I did say that I liked adventurous knitting, didn’t I? Well, I do. And after the monotony of recent knitting projects, the thrills and chills of this latest knitting was just what the doctor ordered. So happy ending to my knitting saga. And a few lessons learned along the way – lessons like,
Make sure you are in the right book.
Don’t leave the knitting within reach of the 2 year old,
Sometimes the doubts in your head are totally wrong and there is an awesome finished project waiting for you at the end of the tunnel if you’ll just press on. 

Soaker Knitting Extravaganza and a New Opportunity

Have you ever knit the same pattern twice? How about three times? Four times?

Have you ever knit the same pattern twenty eight times? And still have some in the queue?

Until recently, my answer to all of the above was a resounding “heck, no!” I am an adventure knitter. Never knit the same thing twice. EVER. If the need arose to knit more than one, I always changed something to make the second one different than the first. Knitting for me is creativity expressed. Never follow a pattern to the letter. Always see what the yarn wants to do and go with it. And NEVER knit the same pattern twice.

But no more. I have found sweet comfort in repetition. Let me tell you why.

It all started with a commission knit. One large Curly Purly soaker in each of six different colors, plus one stripey soaker with the scraps. Knit with O-Wool Classic Worsted in Saffron, Coral, Barn, Ash, Peacock, and Coast.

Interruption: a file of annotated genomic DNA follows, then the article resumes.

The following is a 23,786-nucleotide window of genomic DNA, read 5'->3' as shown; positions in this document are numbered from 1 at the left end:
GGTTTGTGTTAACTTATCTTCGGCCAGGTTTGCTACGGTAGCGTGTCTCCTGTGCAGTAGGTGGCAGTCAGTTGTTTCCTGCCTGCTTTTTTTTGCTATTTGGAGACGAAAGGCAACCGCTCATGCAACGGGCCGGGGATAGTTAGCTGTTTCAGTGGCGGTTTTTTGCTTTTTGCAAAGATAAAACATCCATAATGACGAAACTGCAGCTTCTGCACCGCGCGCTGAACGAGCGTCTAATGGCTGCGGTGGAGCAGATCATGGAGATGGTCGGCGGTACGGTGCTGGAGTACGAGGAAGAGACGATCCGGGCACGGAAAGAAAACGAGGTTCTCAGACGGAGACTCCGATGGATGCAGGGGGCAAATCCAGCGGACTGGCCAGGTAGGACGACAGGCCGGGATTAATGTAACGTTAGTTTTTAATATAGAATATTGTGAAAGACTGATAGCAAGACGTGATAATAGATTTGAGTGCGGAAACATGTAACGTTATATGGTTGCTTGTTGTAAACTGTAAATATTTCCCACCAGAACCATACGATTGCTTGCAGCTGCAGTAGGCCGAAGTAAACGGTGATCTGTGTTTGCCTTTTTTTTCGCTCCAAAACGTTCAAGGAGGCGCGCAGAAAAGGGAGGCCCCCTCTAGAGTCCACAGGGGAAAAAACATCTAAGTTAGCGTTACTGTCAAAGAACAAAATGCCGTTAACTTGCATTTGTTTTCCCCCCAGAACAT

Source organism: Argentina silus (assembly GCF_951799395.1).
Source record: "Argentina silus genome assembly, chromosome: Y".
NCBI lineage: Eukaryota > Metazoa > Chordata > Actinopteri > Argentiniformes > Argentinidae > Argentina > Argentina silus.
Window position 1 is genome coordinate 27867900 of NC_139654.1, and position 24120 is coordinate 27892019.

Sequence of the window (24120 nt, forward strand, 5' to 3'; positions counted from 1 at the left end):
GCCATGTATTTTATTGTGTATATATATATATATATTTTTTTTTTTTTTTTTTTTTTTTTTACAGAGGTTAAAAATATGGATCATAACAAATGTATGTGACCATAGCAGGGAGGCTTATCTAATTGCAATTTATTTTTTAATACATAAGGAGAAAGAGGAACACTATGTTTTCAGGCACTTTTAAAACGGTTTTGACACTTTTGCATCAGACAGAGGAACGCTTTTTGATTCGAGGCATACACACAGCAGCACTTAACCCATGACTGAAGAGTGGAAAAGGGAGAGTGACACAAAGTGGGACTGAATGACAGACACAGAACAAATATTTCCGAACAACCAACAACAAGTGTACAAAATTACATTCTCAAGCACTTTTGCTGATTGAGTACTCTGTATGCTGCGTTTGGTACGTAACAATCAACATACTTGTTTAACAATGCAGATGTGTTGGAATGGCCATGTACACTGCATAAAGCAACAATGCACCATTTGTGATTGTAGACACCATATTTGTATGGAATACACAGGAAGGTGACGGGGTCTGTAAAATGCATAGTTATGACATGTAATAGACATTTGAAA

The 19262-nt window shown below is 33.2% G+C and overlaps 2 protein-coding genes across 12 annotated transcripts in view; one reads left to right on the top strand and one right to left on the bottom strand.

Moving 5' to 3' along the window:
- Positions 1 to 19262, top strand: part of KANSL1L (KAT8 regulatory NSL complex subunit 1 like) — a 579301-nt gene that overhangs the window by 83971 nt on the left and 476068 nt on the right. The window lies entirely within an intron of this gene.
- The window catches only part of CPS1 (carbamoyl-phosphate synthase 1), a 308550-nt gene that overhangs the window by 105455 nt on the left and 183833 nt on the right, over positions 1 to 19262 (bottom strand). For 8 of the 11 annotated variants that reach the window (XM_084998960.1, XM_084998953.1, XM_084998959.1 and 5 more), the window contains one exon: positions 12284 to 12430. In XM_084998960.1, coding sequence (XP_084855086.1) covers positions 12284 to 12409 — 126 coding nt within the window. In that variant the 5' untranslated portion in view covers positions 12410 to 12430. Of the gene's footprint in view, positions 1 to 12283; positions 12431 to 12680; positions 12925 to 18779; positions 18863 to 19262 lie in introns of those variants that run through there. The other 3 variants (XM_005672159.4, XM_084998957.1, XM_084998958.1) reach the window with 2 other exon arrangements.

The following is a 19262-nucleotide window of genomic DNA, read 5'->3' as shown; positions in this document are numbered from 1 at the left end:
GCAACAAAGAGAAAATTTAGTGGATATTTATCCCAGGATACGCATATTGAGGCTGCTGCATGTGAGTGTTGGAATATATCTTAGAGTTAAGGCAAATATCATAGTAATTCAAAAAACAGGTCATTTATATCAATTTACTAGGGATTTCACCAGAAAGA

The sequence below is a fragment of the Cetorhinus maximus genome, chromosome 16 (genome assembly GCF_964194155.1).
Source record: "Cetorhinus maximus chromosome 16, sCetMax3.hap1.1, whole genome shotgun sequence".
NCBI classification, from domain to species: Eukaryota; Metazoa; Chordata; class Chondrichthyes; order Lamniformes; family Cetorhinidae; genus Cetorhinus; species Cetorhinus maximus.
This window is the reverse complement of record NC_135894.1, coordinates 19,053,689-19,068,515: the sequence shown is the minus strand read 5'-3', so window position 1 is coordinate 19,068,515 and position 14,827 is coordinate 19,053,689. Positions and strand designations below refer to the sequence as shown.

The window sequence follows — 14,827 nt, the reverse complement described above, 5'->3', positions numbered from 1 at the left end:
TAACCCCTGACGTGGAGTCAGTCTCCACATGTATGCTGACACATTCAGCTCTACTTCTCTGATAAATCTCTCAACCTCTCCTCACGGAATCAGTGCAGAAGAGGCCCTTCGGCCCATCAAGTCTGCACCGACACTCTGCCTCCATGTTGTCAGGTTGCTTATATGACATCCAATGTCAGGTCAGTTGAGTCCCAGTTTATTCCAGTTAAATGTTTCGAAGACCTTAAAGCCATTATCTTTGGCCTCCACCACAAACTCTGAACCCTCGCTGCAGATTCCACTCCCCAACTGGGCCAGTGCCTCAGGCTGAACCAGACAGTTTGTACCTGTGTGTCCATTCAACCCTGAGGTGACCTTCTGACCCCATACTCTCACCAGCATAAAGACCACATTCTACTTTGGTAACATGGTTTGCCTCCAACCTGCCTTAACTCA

These were knit for Heather at One Love Diaper Co. When she ordered them, I had no idea that I was auditioning for a greater role. Before she even received the first batch in the mail she ordered more. Lots more.

An enormous bag of yarn arrived at my door and I set myself to knitting.


And knitting.


And knitting. Still to come are some different stripey options. Heather now carries my knitting in her gorgeous cloth diaper store!

This is the biggest knitting job I have ever done and I was afraid, at first, of the monotony. But there is something truly nice about knitting a pattern so many times that your hands don’t ask your brain “what now?” There is something soothing about knitting around and around and around. There is something very satisfying about a tall stack of exactly matching and perfect little knits.

That said, I am so glad that stripes are next. It breaks up the monotony somewhat and gives me something to look forward to.

So check out my exclusive handknit soakers at One Love Diaper Co.

And maybe try knitting the same thing more than once. You may, like me, find a surprising pleasure in following a pattern precisely and repeatedly.

Or not. ;)

The Doom, As it Were

Despite my attempts (cough, cough) to prevent the doom that was foretold, The Stash was hit. All of my project bags containing all of my unfinished projects mysteriously disappeared.


My “trusty” guard claimed to be on a lunch break when it happened, but we all suspect foul play on her part.

I could drag this out further, but honestly, from this point things escalated quite quickly.